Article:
I stopped into the nearest place of business, a Laundromat, where the only people on site were 2 young men who weren’t doing a lick of laundry. I asked the more sober of the two for directions. “I’m not sure,” he said. “He’d be the one to ask,” pointing to his associate, who was squinting and barely able to stand up. Lucy was in the sky with cubic zirconia. I wasn’t expecting someone this high to be able to speak, but he wasted no time in lunging forward, eager to make himself useful.
“Now, first of all, you shouldn’t walk because that would take you, like, a day,” his opening statement began, while he stood hunched over, with one arm down the back of his pants.
I eventually got to where I needed to be, on my wits. The farther up the Haight St. hill I hustled, the more the passers-by looked to be in contention for the blue ribbon in a Laundromat Lucy look-alike/act-alike contest. Was the boy accosting me about weed trying to buy or sell? Chances are, he didn’t know either.
First by circumstances and then by choice, I’ve spent this lifetime in the company of people who think, look, and live differently from me. But this part of town was a reminder that I haven’t had much direct exposure to the druggies.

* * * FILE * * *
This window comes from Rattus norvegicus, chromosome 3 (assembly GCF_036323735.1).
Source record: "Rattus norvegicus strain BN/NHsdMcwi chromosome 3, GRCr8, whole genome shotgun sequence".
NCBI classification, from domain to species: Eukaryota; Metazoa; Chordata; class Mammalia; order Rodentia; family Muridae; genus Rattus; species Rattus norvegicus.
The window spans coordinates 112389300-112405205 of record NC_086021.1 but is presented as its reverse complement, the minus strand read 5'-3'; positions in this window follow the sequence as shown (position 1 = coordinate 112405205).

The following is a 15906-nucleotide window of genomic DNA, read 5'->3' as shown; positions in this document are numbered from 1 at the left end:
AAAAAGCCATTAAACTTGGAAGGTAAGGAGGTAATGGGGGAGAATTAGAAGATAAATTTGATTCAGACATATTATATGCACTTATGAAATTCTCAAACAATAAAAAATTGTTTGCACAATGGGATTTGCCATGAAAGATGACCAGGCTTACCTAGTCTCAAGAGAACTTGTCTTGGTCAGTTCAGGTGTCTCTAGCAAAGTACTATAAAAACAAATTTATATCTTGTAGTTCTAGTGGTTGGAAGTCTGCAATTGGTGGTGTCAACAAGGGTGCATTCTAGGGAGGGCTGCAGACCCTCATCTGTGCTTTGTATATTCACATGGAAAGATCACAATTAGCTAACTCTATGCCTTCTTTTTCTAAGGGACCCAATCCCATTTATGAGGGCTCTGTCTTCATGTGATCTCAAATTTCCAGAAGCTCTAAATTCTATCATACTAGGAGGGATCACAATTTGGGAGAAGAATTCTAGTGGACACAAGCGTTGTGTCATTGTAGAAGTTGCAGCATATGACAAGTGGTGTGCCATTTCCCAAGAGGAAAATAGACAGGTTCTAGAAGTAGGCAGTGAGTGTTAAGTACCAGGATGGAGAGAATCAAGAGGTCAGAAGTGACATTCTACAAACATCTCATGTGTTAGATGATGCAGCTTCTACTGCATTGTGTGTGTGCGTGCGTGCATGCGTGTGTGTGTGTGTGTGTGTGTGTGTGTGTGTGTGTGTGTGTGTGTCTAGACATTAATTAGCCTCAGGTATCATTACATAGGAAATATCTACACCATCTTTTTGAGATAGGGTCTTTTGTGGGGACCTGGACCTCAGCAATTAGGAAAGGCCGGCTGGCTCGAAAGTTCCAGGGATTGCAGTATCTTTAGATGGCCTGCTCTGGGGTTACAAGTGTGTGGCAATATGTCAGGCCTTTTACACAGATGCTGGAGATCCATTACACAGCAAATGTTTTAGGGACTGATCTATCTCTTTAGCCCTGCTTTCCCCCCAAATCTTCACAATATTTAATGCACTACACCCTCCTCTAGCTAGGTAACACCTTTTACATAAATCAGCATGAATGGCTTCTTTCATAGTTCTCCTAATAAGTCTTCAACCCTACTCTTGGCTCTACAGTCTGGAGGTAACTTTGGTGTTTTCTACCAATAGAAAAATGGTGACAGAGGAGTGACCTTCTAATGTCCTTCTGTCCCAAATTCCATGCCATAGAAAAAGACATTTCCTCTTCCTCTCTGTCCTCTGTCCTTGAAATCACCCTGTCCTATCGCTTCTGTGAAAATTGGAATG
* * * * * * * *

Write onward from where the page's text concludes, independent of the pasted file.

I prefer the drunks. The drunks, I get.
The greatest drunk I know lives one floor above me, and he adores animals the way I do. You should have seen the level of care he gave his elderly dog; and the way he mourned her after she died of old age. He now has 3 or 4 cats and, in spite of all the hard liquor he reeks of at all hours of the day, he diligently leaves the air-conditioning on for them when it’s warm, while he’s out doing whatever he does when he staggers out of our building. (One of these days, I plan to follow him, no matter where it takes me. Just need to know.)
His newest cat is a charmer. She’s enormous, like something out of science fiction. I’ve seen my drunk walk her on a leash. He rescued her off the street, and she has 8 claws. He says it’s good luck.